Sammy Sosa : biography
Samuel Peralta "Sammy" Sosa (born November 12, 1968) is a Dominican retired professional baseball right fielder. Sosa played with four Major League Baseball teams over his career which spanned from 1989–2007. Sosa’s Major League career began with the Texas Rangers in . After three seasons with the Chicago White Sox, Sosa became a member of the Chicago Cubs in 1992 and became one of the league’s best hitters. In 1998, Sosa and Mark McGwire achieved national fame for their home run-hitting prowess in pursuit of Roger Maris’ home run record.
Sosa finished his career with brief stints with the Baltimore Orioles and the Texas Rangers. Baseball-reference.com. Accessed 2007-06-05. With the Rangers, Sosa hit his 600th career home run to become the fifth player in MLB history to reach the milestone. He is also the all-time home run leader among foreign-born MLB players. Sosa is one of only two National League players to ever reach 160 RBIs in a season, a milestone he reached in 2001. The other was Cubs player and RBI Champion Hack Wilson during his record setting 1930 season in which he recorded 191 RBIs. Sosa is the only player to have hit 60 or more home runs in a single season three times.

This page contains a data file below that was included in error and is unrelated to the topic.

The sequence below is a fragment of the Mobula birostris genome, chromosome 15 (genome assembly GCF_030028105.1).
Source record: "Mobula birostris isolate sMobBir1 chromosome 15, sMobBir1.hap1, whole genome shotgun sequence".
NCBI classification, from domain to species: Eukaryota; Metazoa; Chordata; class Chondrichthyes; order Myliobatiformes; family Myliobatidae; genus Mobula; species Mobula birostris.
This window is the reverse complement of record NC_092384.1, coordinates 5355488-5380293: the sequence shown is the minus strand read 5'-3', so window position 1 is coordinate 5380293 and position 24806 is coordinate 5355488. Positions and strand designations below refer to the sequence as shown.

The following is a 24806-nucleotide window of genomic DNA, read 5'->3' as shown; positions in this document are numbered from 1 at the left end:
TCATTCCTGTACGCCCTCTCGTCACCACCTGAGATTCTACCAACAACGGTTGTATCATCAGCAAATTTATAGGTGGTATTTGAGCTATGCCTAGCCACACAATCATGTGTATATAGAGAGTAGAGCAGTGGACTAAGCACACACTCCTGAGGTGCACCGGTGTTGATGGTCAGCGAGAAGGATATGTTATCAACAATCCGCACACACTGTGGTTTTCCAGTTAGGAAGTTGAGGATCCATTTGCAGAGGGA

Sosa is known to family and friends as "Mikey." His maternal grandmother, who had suggested his birth name of Samuel, also came up with his nickname: "[She] heard the name on a soap opera she liked and decided from that moment on he would be Mikey."Sosa: An Autobiography, Sammy Sosa and Marcos Bretón, Time Warner, 2000, p.16
Sosa was born in the Dominican Republic. Although his officially registered birthplace is San Pedro de Macorís, Sosa was actually born in Consuelo. San Pedro de Macorís was "the largest town nearby." Both Consuelo and San Pedro de Macorís are in San Pedro de Macorís Province.Sosa: An Autobiography, Sammy Sosa and Marcos Bretón, Time Warner, 2000, p.23. Sosa is married to Sonia Sosa.
Major league career
Texas Rangers, Chicago White Sox (1989–1991)